• Is it large enough? Will the unit clean the air in a room the size of my bedroom every four to six minutes at a fan speed I can tolerate? An adequate size is determined by the device's clean air delivery rate (CADR). The Association of Home Appliance Manufacturers (AHAM) rates air cleaners according to their clean air delivery rates; see the AHAM web site for details.
  • How difficult is it to change (or clean) the filter? Ask for a demonstration. How often does the filter (or the two different filters) have to be changed (in an average home with a smoker, which is the worst case)? How much do the replacement filters cost? (Also check the cost when buying them online)
  • What is the estimated cost to run the unit continuously for a year?
  • How much noise does the unit make? This is very important for the HEPA units that include a fan. The CADR rating is only when you run the fan on the high speed, which is always the noisiest. Is it quiet enough to run while you sleep? (Turn it on and try it, even though you will probably be in a store and may not get a true sense of just how noisy it is in the quiet bedroom environment.)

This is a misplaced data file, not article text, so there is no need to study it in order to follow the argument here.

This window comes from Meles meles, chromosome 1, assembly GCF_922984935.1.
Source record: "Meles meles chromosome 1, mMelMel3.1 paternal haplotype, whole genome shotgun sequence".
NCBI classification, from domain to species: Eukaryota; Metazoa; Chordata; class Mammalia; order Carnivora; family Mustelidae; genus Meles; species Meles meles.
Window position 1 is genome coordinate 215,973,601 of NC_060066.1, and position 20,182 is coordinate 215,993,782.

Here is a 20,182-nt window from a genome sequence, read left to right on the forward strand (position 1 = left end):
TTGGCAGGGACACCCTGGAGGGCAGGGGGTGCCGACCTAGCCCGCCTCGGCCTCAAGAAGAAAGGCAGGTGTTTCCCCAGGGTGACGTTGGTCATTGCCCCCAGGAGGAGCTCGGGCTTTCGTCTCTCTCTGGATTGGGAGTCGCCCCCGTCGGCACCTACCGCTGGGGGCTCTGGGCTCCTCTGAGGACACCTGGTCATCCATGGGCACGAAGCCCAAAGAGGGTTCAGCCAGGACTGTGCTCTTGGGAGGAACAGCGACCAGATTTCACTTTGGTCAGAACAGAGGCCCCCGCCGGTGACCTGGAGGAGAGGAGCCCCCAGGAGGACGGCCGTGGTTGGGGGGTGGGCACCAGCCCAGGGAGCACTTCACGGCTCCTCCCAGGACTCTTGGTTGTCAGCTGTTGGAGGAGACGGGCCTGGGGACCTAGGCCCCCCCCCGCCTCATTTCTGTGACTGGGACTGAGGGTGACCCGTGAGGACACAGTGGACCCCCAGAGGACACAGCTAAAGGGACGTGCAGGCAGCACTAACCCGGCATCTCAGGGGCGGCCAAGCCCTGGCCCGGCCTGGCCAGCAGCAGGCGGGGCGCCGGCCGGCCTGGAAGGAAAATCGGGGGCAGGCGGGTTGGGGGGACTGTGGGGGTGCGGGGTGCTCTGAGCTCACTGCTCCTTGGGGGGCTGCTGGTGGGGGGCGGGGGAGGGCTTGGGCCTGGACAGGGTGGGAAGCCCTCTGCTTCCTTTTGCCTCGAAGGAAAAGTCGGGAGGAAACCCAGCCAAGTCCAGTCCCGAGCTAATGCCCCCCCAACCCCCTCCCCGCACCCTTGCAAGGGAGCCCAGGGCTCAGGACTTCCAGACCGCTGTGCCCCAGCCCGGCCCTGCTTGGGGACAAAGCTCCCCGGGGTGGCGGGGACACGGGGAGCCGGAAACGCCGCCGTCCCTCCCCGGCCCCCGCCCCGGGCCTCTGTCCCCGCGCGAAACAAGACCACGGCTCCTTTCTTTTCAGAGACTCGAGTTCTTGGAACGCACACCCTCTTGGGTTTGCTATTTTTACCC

If you or a loved one has asthma symptoms and there's a smoker in your home, an air filter is likely to improve your asthma control. If there is no secondhand smoke in your home, air cleaners may not help your asthma. If you are the one smoking, a room air cleaner will only help the nonsmokers in your home, not you. The bottom line on using air filters to prevent an asthma attack? If you’re a healthy individual living in a relatively unpolluted environment, there's probably no need to spend the money.

WebMD Medical Reference Reviewed by William Blahd, MD on July 20, 2016

Sources

SOURCES:
Asthma and Allergy Foundation of America: "Air Filters: What Do I Need to Know About Air Filters" and "Allergic Asthma Triggers."

American Academy of Allergy, Asthma & Immunology: "Tips to Remember: Indoor Allergies" and "Preparing Your Home For Battle: Fighting Indoor Allergies." 

U.S. Environmental Protection Agency: "Ozone generators that are sold as air cleaners."

National Institute of Environmental Health Sciences: "Allergens and Irritants: Dust Mites."